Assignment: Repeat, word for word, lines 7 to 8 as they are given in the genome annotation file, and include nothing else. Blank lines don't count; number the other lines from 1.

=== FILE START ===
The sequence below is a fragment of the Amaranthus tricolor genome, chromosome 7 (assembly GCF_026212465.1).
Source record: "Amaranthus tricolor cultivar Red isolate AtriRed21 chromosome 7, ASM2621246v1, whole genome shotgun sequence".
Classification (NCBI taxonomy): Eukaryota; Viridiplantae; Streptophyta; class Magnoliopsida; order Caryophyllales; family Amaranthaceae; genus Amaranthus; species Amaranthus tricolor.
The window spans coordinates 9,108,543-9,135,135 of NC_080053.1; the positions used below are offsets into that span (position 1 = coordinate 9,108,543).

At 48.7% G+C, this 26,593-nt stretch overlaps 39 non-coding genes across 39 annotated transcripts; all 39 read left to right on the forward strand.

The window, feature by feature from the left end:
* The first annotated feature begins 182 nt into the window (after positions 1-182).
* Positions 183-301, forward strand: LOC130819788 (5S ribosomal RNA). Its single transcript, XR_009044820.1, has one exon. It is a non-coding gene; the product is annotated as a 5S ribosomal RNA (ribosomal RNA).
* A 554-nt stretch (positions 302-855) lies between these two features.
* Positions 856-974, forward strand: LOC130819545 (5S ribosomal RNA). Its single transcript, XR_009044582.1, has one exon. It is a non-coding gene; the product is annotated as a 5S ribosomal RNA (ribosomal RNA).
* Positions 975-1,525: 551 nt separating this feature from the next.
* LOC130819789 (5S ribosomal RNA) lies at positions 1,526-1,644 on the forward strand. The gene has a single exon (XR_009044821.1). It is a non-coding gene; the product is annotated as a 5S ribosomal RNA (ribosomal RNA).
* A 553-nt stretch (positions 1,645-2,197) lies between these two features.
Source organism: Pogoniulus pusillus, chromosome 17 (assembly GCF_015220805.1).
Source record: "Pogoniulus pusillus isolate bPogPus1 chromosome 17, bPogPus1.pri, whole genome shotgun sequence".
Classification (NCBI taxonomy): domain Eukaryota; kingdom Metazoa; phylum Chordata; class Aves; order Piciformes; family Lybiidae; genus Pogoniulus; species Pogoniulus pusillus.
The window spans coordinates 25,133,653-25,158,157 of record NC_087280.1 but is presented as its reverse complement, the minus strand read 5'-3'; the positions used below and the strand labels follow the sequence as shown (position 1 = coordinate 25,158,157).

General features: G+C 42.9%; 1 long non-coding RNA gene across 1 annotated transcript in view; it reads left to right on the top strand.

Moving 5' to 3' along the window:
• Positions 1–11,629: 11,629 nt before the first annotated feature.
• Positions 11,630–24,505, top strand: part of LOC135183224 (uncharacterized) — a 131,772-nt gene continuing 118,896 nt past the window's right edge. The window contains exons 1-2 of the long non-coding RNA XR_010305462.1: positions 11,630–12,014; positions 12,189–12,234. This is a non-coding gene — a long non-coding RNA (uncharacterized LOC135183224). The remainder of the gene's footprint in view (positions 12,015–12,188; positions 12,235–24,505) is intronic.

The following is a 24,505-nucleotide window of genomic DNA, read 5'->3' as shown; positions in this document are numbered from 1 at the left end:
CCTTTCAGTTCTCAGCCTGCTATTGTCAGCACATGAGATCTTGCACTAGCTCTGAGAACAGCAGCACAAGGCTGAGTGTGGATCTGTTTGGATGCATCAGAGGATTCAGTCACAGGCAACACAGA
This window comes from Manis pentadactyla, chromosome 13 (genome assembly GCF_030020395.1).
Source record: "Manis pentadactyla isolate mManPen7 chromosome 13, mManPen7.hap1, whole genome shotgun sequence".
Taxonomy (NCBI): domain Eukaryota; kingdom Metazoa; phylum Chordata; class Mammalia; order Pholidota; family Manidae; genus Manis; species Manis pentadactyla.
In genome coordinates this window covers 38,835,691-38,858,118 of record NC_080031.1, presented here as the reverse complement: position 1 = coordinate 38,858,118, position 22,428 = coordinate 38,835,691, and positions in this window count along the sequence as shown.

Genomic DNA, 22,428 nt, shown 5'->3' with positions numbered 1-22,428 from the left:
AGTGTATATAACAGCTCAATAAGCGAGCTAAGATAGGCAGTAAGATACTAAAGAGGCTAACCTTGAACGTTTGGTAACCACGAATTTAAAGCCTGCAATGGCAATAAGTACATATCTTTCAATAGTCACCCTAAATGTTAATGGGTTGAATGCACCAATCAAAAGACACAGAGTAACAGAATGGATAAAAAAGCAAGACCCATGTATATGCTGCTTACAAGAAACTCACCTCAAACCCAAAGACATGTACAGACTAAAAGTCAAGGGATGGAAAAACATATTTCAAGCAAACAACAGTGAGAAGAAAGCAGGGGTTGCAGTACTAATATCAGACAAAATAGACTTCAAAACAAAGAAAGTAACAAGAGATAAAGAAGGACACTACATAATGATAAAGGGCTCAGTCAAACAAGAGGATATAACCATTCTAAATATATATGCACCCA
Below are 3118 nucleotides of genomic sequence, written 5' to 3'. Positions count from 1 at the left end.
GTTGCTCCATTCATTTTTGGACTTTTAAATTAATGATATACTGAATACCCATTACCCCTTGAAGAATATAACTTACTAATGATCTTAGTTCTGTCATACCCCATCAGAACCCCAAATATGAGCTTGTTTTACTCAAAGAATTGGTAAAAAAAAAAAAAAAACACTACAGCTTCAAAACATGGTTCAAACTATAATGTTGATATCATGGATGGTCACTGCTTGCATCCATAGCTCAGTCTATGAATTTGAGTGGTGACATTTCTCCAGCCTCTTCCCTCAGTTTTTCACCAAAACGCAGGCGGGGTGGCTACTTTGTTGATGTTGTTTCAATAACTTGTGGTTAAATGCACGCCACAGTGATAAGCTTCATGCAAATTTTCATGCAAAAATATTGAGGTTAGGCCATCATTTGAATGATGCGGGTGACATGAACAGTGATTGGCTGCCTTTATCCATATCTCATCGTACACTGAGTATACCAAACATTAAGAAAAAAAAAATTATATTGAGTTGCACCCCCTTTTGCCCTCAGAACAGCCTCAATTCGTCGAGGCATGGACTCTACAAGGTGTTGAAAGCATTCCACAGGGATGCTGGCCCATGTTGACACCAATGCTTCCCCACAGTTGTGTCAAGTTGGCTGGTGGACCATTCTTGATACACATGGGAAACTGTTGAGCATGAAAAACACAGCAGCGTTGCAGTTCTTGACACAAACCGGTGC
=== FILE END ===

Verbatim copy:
* The first annotated feature begins 182 nt into the window (after positions 1-182).
* Positions 183-301, forward strand: LOC130819788 (5S ribosomal RNA). Its single transcript, XR_009044820.1, has one exon. It is a non-coding gene; the product is annotated as a 5S ribosomal RNA (ribosomal RNA).